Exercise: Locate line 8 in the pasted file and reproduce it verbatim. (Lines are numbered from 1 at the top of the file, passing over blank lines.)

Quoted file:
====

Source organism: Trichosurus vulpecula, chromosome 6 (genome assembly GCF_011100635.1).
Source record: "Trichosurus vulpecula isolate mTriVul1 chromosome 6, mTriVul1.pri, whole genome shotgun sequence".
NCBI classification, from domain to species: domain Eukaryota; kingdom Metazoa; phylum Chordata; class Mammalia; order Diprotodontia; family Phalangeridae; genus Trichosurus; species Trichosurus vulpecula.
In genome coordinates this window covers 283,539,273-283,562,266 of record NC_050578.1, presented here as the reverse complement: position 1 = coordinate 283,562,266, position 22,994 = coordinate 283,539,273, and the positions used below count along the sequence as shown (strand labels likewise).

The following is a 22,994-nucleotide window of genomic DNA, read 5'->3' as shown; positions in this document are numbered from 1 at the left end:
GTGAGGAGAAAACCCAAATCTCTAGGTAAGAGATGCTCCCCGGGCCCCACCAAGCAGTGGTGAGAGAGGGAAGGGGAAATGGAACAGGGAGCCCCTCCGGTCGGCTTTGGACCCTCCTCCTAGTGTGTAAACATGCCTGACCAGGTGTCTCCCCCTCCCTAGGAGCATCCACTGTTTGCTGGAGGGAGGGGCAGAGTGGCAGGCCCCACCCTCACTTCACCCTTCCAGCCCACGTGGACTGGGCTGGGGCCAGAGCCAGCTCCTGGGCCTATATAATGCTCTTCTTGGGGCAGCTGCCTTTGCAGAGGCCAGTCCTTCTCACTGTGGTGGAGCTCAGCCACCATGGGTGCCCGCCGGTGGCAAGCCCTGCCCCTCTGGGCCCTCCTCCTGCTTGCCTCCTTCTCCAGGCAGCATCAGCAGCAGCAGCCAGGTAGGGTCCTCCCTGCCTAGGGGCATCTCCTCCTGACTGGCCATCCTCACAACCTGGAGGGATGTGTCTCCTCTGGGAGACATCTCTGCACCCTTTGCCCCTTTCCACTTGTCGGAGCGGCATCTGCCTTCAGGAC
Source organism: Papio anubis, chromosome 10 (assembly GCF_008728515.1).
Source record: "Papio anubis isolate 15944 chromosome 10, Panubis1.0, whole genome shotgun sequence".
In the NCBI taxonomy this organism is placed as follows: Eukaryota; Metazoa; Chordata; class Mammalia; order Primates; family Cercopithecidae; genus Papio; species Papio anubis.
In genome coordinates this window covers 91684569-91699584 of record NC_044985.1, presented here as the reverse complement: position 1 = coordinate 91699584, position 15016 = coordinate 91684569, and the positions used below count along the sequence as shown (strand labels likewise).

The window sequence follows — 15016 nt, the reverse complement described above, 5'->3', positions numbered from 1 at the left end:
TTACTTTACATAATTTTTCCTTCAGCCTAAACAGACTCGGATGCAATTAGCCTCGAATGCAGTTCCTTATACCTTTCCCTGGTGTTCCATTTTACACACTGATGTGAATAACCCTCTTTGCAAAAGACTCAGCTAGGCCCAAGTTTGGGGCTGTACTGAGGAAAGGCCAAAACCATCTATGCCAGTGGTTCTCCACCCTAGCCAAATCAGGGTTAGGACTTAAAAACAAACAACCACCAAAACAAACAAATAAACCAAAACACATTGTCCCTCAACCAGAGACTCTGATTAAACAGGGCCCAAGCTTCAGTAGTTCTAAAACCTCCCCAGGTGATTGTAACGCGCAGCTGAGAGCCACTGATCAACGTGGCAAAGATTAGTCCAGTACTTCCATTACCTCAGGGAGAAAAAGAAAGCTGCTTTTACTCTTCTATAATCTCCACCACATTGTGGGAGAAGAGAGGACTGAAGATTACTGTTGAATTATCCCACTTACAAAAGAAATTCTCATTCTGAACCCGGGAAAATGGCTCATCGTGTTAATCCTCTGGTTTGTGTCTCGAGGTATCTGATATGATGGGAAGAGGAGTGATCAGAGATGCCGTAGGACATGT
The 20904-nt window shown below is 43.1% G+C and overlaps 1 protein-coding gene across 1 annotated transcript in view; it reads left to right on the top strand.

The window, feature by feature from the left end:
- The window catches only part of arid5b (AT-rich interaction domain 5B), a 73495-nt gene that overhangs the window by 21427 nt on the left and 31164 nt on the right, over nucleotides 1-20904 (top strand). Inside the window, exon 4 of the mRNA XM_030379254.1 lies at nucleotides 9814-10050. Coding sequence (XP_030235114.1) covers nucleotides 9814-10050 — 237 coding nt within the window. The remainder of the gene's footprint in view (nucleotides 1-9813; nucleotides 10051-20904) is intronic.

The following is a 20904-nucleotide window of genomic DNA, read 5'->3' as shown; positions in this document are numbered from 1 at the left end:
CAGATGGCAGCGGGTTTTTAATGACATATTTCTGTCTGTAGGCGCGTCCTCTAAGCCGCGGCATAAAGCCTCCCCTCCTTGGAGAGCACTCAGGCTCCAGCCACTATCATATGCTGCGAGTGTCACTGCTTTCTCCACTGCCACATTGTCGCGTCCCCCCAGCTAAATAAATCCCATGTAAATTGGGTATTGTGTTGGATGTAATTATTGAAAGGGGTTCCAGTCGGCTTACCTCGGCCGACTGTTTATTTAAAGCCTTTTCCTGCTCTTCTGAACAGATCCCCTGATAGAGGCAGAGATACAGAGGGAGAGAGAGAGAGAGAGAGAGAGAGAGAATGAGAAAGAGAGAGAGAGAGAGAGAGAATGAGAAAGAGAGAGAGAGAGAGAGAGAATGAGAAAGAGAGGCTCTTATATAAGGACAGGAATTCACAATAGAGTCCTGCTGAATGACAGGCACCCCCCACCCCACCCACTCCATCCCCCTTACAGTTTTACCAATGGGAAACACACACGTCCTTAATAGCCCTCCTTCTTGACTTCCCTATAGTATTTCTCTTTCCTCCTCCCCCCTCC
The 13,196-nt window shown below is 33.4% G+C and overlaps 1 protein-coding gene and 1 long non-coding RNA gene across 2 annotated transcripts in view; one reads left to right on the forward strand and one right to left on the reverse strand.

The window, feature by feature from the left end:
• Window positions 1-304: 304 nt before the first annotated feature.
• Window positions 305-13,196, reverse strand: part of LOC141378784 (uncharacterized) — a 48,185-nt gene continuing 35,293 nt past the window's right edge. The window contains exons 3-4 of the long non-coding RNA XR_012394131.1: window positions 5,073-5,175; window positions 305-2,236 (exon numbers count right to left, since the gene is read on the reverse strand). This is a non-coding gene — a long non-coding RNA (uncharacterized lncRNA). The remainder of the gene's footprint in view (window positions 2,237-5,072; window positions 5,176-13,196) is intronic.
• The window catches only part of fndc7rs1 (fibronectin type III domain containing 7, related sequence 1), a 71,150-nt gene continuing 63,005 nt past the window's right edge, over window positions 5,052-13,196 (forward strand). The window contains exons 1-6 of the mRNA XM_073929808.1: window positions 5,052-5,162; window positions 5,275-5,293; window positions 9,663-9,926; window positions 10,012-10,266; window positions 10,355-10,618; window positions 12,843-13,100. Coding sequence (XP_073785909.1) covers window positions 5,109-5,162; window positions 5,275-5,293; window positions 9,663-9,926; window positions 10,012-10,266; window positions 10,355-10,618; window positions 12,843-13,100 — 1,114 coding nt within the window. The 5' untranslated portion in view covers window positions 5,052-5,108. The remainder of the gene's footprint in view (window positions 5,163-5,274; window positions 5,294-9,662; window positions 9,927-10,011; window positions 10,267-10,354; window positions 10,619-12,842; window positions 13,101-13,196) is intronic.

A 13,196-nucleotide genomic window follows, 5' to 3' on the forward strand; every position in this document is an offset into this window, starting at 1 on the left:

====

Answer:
Source record: "Papio anubis isolate 15944 chromosome 10, Panubis1.0, whole genome shotgun sequence".